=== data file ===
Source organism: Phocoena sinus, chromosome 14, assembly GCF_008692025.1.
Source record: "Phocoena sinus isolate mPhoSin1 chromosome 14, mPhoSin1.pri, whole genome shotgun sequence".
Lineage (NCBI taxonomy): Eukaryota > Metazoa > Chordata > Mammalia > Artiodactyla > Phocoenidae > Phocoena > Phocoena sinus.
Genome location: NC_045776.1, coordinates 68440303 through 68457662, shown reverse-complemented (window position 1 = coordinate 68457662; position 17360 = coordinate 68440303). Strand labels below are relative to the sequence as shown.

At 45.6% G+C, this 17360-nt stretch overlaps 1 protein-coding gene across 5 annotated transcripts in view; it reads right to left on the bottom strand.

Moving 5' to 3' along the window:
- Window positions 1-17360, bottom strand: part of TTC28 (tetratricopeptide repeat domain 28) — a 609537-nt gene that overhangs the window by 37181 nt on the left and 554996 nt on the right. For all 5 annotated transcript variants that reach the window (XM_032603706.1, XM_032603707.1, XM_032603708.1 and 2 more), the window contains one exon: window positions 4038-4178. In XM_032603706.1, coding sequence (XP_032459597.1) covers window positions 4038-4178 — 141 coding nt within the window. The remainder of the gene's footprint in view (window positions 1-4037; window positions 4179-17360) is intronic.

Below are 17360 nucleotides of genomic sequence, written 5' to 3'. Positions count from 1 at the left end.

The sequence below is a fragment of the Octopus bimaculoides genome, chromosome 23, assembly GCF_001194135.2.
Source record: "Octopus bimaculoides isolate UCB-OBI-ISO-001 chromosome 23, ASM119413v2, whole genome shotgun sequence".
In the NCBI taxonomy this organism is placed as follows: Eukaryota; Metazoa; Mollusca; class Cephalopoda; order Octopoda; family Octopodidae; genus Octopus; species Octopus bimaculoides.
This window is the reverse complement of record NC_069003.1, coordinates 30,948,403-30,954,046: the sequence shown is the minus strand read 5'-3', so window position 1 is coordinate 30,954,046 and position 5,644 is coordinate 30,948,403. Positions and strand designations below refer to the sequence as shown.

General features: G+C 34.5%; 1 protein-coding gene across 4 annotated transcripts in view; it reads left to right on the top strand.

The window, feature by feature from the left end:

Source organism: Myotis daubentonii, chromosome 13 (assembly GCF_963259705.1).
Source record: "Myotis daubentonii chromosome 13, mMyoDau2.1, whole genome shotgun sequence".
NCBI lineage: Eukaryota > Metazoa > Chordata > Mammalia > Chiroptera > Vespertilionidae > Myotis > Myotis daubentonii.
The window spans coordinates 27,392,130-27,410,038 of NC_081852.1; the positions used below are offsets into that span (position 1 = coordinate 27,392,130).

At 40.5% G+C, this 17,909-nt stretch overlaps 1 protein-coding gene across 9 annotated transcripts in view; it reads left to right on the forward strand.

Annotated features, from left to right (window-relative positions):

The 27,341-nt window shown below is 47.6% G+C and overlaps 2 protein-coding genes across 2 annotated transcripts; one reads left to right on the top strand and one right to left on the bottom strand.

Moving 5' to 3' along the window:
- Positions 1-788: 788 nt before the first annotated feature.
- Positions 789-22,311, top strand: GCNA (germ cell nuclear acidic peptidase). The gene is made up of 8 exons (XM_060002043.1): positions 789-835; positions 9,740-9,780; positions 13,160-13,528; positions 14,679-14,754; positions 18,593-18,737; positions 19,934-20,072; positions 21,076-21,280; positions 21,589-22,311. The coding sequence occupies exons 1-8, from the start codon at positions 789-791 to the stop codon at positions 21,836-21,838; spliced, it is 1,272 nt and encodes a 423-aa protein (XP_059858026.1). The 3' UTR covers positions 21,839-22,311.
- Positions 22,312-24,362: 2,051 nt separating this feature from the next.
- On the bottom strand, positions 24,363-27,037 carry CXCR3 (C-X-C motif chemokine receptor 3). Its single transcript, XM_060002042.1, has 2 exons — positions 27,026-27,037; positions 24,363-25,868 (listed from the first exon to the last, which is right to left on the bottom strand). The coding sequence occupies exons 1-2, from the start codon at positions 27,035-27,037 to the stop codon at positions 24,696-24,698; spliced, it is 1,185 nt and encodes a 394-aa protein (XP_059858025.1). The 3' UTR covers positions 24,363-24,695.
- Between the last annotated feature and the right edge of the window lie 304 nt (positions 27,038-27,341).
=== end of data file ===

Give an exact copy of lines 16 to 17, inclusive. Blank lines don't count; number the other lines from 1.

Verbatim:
Source record: "Myotis daubentonii chromosome 13, mMyoDau2.1, whole genome shotgun sequence".
NCBI lineage: Eukaryota > Metazoa > Chordata > Mammalia > Chiroptera > Vespertilionidae > Myotis > Myotis daubentonii.